Quote about the Bride of Christ

For many of these churches, gone is the offense of the cross and the centrality of the salvation and forgiveness of sins through Jesus Christ. Gone is the deep preaching and exegesis of the word, practical church discipline and the emphasis on the sacraments. Gone is the preeminence of the teaching of justification, sanctification and glorification.  Instead, Jesus is just a footnote in a 45 minute spirituality-laced, pop-psychology pep rally. Jesus is just a chaser to help the moralistic therapeutic deism go down. They throw the audience a few gospel crumbs, but even then they are stale and meager- a formula of esoteric and unclear vagaries. These churches are unrecognizable to the point that they’re no longer operating as the Bride of Christ, as much as they are acting like his Widow.

How many Church Ladies are having abortions in Fort McMurray?

When I wonder how many church ladies in Fort McMurray have had abortions, I do not mean that I wonder how many have gone to a clinic and have received a dilation and curettage,  a suction aspiration, or a prostaglandin chemical abortion. While I’m sure there are some who have gone that route and have killed their babies in that manner, I would hope that they would be in the vast minority, and I’ve no doubt that most if not all of the Churches in the city would condemn and preach hard against such an action. Instead though, I am referring to something that is all but too common in the Christian Church today and likely never preached about- which is the abortifacient element in hormonal birth control.

Using contraceptives and birth control as a Christian believer is quite the new concept. In fact, up until the 1930′s, every single Christian sect and denomination for the last two-thousand years had condemned it. Anglicans were the first to accept it’s usage,  announcing in 1930 at the Lambeth Conference that contraception would be allowed in some circumstances. They eventually caved and promoted its wholesale usage, and over the next four decades the rest of the mainline Protestant churches followed suit and turned it from what had once been considered a horrific sin into a novel convenience that is accepted and encouraged.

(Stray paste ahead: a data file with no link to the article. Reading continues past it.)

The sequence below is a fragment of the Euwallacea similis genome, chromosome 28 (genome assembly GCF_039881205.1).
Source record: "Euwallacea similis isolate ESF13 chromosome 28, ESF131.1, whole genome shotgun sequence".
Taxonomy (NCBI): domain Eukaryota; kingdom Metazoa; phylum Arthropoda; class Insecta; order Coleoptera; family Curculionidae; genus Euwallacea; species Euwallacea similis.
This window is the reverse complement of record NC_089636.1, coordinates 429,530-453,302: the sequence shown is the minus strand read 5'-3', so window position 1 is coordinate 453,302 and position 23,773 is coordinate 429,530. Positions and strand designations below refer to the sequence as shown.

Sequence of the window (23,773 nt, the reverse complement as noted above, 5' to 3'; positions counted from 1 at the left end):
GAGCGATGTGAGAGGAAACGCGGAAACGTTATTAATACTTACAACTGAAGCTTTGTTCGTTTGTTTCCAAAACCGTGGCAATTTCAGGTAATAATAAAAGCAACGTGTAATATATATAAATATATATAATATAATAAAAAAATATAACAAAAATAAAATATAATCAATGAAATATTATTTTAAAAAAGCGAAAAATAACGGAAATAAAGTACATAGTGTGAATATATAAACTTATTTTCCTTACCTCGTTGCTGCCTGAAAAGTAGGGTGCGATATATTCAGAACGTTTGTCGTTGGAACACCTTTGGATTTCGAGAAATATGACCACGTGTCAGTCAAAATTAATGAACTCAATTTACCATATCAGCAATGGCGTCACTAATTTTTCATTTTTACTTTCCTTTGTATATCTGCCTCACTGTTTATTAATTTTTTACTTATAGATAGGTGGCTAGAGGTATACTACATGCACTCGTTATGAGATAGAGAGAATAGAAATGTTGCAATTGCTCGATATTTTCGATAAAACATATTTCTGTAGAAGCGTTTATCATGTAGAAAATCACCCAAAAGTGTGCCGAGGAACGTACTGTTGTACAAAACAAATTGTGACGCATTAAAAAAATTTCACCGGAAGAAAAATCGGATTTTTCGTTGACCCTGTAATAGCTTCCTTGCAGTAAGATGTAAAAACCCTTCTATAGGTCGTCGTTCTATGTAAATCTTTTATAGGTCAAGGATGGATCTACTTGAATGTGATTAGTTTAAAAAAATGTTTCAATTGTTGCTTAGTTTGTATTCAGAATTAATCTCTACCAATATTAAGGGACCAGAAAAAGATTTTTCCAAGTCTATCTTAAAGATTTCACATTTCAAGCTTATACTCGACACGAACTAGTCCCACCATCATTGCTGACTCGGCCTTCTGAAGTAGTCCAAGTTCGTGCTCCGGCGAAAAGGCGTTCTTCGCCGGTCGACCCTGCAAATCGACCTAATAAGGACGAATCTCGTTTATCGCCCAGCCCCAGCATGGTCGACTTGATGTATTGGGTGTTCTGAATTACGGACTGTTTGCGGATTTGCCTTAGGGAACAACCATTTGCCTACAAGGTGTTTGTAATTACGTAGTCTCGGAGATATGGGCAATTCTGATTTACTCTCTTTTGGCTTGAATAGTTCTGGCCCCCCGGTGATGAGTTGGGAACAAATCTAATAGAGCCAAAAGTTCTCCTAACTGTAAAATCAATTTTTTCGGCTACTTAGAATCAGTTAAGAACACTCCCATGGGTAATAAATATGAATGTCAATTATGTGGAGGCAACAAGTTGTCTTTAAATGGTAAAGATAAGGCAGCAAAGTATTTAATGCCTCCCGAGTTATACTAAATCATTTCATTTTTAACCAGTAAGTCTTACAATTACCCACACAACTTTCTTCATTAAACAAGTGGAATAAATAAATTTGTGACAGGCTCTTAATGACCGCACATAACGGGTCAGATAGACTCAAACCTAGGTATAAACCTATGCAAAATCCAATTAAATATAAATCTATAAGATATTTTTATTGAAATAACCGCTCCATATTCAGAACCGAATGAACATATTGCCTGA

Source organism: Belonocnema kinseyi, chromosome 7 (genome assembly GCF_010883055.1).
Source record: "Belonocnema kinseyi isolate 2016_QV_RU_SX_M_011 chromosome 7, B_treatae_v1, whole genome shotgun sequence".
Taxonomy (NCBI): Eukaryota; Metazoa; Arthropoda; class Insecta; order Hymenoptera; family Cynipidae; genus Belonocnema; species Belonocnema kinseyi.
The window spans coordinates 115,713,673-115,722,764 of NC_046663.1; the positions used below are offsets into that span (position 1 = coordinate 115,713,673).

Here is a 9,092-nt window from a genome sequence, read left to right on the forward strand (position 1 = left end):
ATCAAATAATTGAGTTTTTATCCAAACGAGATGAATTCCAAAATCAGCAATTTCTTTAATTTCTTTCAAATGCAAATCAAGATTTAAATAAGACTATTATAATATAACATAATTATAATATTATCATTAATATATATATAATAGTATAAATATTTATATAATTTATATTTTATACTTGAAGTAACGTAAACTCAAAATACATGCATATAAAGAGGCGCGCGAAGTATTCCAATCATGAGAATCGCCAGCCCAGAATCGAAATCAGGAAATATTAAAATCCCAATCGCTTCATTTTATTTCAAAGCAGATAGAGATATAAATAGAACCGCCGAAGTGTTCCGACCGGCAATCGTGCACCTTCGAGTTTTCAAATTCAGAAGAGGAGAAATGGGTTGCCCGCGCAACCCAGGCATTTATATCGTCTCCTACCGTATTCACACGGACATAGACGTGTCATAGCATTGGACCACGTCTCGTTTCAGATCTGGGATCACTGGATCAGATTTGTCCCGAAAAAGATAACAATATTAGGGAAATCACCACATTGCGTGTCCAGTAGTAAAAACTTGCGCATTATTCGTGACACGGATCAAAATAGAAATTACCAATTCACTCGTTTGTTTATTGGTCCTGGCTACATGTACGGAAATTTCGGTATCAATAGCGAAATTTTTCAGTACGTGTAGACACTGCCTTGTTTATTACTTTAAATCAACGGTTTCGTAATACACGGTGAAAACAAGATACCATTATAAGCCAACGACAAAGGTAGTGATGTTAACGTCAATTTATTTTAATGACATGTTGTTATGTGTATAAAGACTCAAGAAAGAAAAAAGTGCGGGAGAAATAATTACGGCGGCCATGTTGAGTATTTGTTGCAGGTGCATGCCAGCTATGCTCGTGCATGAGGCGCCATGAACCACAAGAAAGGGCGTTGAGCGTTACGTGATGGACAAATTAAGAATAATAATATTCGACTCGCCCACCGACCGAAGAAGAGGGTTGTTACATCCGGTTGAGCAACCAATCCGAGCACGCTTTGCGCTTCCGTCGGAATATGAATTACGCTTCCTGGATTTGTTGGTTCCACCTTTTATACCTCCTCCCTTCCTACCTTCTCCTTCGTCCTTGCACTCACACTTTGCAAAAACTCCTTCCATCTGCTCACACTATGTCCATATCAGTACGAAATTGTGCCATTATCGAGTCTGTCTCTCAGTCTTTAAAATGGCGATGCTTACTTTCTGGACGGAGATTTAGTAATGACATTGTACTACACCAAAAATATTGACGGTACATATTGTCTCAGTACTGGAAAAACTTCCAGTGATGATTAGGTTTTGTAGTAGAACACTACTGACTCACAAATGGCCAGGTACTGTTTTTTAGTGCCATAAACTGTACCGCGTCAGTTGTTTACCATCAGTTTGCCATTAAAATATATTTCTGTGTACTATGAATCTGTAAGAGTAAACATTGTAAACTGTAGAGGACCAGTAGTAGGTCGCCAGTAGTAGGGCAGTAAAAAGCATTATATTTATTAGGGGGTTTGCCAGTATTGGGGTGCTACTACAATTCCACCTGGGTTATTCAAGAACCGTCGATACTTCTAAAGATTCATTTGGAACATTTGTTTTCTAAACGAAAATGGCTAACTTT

The recounting of that history speaks to the fact that for the modern Christian couple, birth control, and specifically hormonal birth control, is a non-issue. There is no morality attached to it anymore.  There is no question as to whether it might be a bad thing. The only consideration to its “badness” involves the side effects. They don’t wrestle with whether or not it might be sinful or might have farther reaching implications, but rather they  ponder and wrestle with which brand will cause the least nausea, the least weight gain, and the least impact on her sexual libido.

But here’s the dirty little secret about hormonal birth control pills- many of them have an abortifacient element to them. Birth control pills act in three basic ways, and using a combination of  varying doses of estrogen and progestin-

  1. They suppress ovulation. That is, they prevent the woman’s body from releasing an egg.
  2. They thicken the woman’s cervical mucus, which makes it more difficult for sperm to reach the egg.
  3. They alter the lining of the uterus and create a hostile environment so that the zygote [fertilized egg, the first stage in the life of a human being] cannot implant.

My concern in this is not with the first two points. Those are the primary mechanisms whereby most pills work and function, and they are not abortive. But there is a reason why hormonal birth control is so effective, 95-99 % or so, and that is because many of them have a back-up method, a fail safe if you will, and we see how this works in the third statement. To make the point even clearer, the developing baby receives his/her oxygen and nutrition through the uterus, so if the zygote-baby cannot implant, he/she starves to death. This is, therefore, an abortion. This is no secret and this will be right on the labels of the birth control pills. In fact, here are a few sources which say as much-

“Hormonal birth control pills work by reducing and thickening cervical mucus to prevent sperm from reaching the egg. They also keep the uterine lining from thickening, which prevents a fertilized egg from implanting in the uterus.” -FDA Website

Both combo and mini pills have the potential to “prevent fertilized eggs from implanting in the uterus” -Planned Parenthood, “You and the Pill”